The U.S. FDA also took action. The administration issued a Drug Safety Communication in June 2011, stating:

“Compared to never being exposed to pioglitazone, a duration of pioglitazone therapy longer than 12 months was associated with a 40% increase in risk . . . Based upon this data, FDA calculated that duration of therapy longer than 12 months was associated with 27.5 excess cases of bladder cancer per 100,000 person-years follow-up, compared to never using pioglitazone.”

Takeda Faces Thousands of Actoplus Met Lawsuits

If you suffered a sever side effect after taking Actoplus Met, you are not alone. Takeda Pharmaceuticals, the drug company responsible for Actoplus Met, may face 10,000 Actoplus Met lawsuits for injuries such as bladder cancer. Even now, the litigation is moving forward. As the company faces thousands of lawsuits brought by people all over the United States, a judicial panel has decided that the impending litigation will be centralized in the Western District of Louisiana, before U.S. Federal Judge Rebecca Doherty.

If your bladder cancer or other serious injury was caused by Actoplus Met, you have a limited amount of time to file a lawsuit against the company responsible for injuries caused by their medication. Contact an Actoplus Met lawyer at The Schmidt Firm, PLLC as soon as possible.

Bladder Cancer

Bladder Cancer is a cancer of the bladder, which is an organ in the body that holds and releases urine. Like all cancers, bladder cancer is potentially life-threatening. It begins in the “transitional cells” in the lining of the bladder, and it can progress to the muscle around the bladder. Usually it is diagnosed at this point, because the person suffers blood in the urine or other uncomfortable symptoms. Treatment involves surgery to physically remove cancerous tissue and chemotherapy. There is also a novel immuno-therapy, the Bacille Calmette-Guerin vaccine, which can be injected directly into the bladder and triggers the immune system to attack cancerous tissue. If the bladder cancer extends beyond the muscle surrounding the bladder, it can easily “metastasize,” moving into surrounding tissue and organs in the body. At this point, patients are rarely cured.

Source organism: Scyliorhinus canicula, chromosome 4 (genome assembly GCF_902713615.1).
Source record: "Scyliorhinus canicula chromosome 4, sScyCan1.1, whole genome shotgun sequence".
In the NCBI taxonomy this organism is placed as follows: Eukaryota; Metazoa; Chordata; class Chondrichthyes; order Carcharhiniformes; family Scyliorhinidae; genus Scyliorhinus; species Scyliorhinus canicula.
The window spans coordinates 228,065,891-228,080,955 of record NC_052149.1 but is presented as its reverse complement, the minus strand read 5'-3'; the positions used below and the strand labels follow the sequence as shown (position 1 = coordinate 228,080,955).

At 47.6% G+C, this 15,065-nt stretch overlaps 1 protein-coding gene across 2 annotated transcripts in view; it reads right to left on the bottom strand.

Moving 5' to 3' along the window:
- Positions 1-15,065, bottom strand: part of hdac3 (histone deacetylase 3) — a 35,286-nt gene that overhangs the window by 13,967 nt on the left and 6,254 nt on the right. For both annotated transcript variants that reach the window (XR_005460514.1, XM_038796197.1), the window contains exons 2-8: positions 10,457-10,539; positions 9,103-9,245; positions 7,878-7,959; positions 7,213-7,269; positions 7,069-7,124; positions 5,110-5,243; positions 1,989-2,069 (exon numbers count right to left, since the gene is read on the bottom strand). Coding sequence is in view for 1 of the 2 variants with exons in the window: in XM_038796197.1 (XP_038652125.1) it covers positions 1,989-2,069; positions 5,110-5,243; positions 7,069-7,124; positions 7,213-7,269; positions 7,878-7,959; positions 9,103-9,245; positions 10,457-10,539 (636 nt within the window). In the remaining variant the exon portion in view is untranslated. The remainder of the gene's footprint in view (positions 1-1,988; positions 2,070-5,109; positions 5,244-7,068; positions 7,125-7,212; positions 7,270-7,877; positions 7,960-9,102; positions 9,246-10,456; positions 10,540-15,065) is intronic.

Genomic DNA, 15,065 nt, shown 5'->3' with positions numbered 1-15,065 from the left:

Studies have estimated that there are around 30 extra people who develop bladder cancer per 100,000 people who take Actoplus Met. Millions of people use a medication containing Actos to treat Type-2 diabetes, which means there could be hundreds or thousands of extra cases of bladder cancer linked to this medication.

Actoplus Met Side Effects

Serious Actoplus Met side effects include, but are not limited to:

  • Bladder cancer
  • Heart attack
  • Bone fractures
  • Stroke
  • Liver problems
  • Fluid retention
  • Weight gain
  • Macular Edema
  • Congestive Heart failure

Metformin can also cause a life-threatening condition known as lactic acidosis, in which lactic acid builds up in the bloodstream faster than the body cam remove it. The safety warnings on the label of Actoplus Met already warn of this condition, which is why doctors recommend that new patients should have their blood-electrolyte levels checked 1-2 weeks after beginning Actoplus Met.

Do I have a Actoplus Met Lawsuit?

The Schmidt Firm, PLLC is currently accepting Actoplus Met induced injury cases in all 50 states. If you or somebody you know has been injured by Actoplus Met, you should contact our lawyers immediately for a free case consultation. Please use the form below to contact our Actoplus Met Litigation Group or call toll free 24 hours a day at (866) 920-0753.